“A valid argument cannot contain any term in its conclusion that has not already occurred in the premises.” (p. 20)
“This is called a connotative definition, because it lists the necessary and sufficient qualifications.” (p. 21)
“A denotative definition explicitly mentions every individual—person, place, or thing—in the class.” (p. 21)
“In one sense there can be no debate about definition. An author may say: This is what I mean by the word ___. The reader then must take the word in that sense. There is, however, a possibility of debate as to whether the author’s definition is close enough to English usage to avoid serious misunderstanding.” (p. 25)
“An ostensive definition consists of pointing at the object.” (p. 25) “However, it is hard to point one’s finger at the square root of minus one. Or the number three, for that matter. Similarly no one has ever seen a line or a triangle. And even in the case of visible objects, Augustine’s De Magistro (The Teacher), shows that ostensive definitions are impossible.” (p. 26)
“All a is b. The letter a stands for any subject, and the letter b stands for any predicate. All a is b is the first form in formal logic.” (p. 27)
There are four forms of declarative sentences: All a is b, No a is b, Some a is b, and Some a is not b.
“There is a difference between propositions and declarative sentences. … A proposition is defined as the meaning of a declarative sentence.” (p. 28)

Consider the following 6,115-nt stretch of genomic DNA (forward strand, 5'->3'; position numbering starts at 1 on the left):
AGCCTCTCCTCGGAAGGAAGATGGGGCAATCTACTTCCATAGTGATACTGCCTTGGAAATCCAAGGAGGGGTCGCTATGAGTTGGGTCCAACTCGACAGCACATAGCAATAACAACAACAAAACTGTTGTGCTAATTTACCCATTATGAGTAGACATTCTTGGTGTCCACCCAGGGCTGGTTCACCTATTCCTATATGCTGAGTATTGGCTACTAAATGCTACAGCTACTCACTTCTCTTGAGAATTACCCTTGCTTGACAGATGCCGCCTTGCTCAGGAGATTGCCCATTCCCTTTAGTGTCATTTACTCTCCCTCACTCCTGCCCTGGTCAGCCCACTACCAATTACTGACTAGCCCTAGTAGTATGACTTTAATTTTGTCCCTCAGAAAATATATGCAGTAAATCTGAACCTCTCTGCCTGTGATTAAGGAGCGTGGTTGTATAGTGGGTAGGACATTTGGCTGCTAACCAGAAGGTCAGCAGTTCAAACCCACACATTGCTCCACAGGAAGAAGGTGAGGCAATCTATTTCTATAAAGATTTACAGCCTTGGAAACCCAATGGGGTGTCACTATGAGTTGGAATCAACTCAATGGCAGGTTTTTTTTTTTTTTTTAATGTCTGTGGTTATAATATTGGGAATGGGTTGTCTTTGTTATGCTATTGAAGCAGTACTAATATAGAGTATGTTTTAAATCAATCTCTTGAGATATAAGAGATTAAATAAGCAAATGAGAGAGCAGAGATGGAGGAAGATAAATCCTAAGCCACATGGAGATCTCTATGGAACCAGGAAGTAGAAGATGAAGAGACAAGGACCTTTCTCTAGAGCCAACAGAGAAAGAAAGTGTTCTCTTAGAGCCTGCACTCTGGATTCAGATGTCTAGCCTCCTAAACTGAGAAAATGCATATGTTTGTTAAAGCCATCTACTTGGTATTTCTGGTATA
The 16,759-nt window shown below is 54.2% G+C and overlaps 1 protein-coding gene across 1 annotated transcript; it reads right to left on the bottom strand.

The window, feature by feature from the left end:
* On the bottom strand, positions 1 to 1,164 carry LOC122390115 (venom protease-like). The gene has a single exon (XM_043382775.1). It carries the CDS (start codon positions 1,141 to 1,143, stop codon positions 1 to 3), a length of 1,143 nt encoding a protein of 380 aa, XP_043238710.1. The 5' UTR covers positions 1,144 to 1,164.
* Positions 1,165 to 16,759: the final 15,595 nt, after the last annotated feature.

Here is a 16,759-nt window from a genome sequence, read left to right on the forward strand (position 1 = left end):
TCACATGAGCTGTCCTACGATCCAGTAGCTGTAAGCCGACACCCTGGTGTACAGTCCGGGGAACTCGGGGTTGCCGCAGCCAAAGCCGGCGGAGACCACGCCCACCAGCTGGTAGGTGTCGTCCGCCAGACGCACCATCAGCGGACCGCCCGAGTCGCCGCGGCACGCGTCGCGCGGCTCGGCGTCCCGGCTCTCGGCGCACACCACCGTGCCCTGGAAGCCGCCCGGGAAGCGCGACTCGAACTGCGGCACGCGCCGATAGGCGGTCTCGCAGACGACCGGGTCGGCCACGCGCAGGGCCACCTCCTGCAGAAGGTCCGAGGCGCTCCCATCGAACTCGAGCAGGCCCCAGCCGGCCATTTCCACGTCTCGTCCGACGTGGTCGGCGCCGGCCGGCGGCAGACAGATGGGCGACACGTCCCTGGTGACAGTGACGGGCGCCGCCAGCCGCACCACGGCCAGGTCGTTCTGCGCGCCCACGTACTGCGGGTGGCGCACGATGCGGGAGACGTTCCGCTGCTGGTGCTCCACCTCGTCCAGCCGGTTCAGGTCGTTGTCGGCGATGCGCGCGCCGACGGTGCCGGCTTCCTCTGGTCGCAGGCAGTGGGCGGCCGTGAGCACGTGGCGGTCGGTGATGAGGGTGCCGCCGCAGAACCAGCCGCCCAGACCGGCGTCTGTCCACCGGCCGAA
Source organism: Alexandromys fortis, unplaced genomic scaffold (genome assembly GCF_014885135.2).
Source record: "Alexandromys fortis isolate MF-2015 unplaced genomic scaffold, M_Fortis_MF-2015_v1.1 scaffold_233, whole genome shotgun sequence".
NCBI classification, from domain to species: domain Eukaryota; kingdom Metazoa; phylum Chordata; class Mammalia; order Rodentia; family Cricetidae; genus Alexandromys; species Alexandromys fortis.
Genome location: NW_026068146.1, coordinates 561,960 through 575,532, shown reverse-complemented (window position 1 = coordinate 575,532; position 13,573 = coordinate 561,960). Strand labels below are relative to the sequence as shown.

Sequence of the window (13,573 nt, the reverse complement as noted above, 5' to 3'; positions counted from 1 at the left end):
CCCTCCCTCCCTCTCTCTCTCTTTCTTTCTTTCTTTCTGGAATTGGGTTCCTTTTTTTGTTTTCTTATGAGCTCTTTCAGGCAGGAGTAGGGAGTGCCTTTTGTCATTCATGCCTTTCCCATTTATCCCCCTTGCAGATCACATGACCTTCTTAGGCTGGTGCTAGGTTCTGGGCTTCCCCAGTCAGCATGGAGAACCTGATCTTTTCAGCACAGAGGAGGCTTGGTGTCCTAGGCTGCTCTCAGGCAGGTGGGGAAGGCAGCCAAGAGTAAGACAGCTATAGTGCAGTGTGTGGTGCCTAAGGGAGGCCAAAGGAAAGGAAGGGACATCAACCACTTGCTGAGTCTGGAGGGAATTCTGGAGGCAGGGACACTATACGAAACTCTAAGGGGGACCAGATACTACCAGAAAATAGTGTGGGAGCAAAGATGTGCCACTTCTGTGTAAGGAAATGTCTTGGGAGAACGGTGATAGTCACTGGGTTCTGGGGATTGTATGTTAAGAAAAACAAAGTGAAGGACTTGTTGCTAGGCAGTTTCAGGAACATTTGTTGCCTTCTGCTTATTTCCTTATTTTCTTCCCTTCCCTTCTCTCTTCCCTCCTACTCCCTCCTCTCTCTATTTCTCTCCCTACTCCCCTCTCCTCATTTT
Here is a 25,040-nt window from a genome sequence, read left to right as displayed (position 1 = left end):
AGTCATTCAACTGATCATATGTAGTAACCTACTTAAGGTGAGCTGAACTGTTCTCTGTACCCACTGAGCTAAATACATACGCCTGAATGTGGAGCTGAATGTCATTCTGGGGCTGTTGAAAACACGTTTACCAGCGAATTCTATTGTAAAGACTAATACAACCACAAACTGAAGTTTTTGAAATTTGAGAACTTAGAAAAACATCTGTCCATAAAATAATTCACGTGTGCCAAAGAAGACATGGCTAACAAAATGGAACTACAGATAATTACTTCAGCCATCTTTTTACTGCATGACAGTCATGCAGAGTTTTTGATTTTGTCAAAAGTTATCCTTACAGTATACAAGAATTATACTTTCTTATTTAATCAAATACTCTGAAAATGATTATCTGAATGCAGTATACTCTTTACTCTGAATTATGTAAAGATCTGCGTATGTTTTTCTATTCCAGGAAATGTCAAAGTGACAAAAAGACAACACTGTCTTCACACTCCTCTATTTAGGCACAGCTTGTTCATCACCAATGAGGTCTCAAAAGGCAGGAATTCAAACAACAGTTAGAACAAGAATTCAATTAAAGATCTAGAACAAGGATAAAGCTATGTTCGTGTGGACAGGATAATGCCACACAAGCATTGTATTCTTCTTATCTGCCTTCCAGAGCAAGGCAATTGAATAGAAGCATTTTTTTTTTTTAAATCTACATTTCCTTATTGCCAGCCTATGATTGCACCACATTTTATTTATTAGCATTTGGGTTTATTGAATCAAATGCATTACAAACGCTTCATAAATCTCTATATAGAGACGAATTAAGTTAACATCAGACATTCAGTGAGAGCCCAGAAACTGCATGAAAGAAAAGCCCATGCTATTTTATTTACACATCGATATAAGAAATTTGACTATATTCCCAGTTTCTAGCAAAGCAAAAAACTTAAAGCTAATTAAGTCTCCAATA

“Only declarative sentences are true or false; and it is this common character that is important for propositions.” (p. 28)
“In order that logic be as simple as possible, it does not uses the verbs of ordinary conversation. Instead of saying, All the track men run well, logic says All trackmen are good-runners. Instead of saying, No dogs eat hay, logic says, No dogs are vegetarians. The only verb in logic is the verb to be, the copula, is or are.” (p. 28)
Immediate inferences have one premise, one conclusion, and no middle term. (p. 32)
An inference is valid, whenever the form of the conclusion is true every time the forms of the premises are. (p. 33)
A – All
E – No
I – Some
O – Some is not
A and I are affirmative forms
E and O are negative forms
A(ab) means All a is b
E(ab) means No a is b
I(ab) means Some a is b
O(ab) means Some a is not b
“The validity of an argument does not guarantee the truth of any of its propositions.” (p. 37)
“A distributed term is one modified by the adjective all or no. An undistributed term is one that is not so modified.” (p. 38)
“An affirmative form is one that does not distribute its predicate.” (p. 38)
“A negative form is one that distributes its predicate.” (p. 39)
“A universal form is one that distributes its subject. A and E are universal.” (p. 41)
“A particular form is one that does not distribute its subject. I and O are particular.” (p. 41)
“Two forms, or two propositions, are contradictory if they cannot both be true and cannot both be false.” (p. 43)
“Two forms are contrary if they cannot both be true but may both be false.” (p. 43)
“Subalterns are two forms that may both be true and may both be false. A and I are subalterns. E and O are subalterns.” (p. 44)
“Subcontraries are forms that cannot both be false, but can both be true. O and I are subcontraries.” (p. 44)